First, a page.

(b) Scope. This Program applies to all inmates in institutions operated by the Bureau of Prisons, to inmates designated to contract Community Corrections Centers (CCCs) under Bureau of Prisons responsibility, and to former inmates for issues that arose during their confinement. This Program does not apply to inmates confined in other non-federal facilities.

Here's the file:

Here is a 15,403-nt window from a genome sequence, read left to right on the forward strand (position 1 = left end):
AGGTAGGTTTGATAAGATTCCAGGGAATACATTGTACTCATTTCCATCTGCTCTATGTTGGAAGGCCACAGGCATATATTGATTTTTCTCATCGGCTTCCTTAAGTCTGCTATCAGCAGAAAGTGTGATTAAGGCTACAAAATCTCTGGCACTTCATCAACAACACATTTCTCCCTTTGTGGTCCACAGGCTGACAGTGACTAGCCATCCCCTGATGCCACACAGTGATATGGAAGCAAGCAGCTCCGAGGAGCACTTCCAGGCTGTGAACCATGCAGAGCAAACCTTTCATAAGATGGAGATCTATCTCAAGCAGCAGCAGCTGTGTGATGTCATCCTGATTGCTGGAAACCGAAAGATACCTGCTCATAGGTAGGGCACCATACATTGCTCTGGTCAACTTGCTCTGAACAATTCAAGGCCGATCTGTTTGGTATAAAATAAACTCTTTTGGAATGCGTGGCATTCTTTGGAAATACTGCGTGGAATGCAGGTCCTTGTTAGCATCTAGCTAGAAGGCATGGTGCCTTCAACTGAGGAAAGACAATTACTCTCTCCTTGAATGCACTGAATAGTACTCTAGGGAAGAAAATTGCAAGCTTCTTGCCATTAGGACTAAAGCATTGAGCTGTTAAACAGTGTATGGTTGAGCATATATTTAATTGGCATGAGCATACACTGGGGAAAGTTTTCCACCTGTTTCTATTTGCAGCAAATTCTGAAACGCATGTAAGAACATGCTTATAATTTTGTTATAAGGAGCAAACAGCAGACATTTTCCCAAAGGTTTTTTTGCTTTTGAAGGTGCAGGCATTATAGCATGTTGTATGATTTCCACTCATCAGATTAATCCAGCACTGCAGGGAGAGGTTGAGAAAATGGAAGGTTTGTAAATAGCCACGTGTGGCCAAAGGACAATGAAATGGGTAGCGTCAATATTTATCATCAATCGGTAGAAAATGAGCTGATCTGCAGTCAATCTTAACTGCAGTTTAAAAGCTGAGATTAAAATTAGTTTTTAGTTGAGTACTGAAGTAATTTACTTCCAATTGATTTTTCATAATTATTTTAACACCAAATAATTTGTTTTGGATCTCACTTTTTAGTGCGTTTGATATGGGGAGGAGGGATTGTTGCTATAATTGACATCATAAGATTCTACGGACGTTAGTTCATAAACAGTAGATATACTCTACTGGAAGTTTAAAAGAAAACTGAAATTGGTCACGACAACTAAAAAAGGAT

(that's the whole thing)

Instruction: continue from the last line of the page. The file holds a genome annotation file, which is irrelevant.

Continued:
(c) Statutorily-mandated procedures. There are statutorily-mandated procedures in place for tort claims (28 CFR part 543, subpart C), Inmate Accident Compensation claims (28 CFR part 301), and Freedom of Information Act or Privacy Act requests (28 CFR part 513, subpart D). If an inmate raises an issue in a request or appeal that cannot be resolved through the Administrative Remedy Program, the Bureau will refer the inmate to the appropriate statutorily-mandated procedures.
3. Remove and reserve § 542.12.
[FR Doc. 00-16120 Filed 6-26-00; 8:45 am]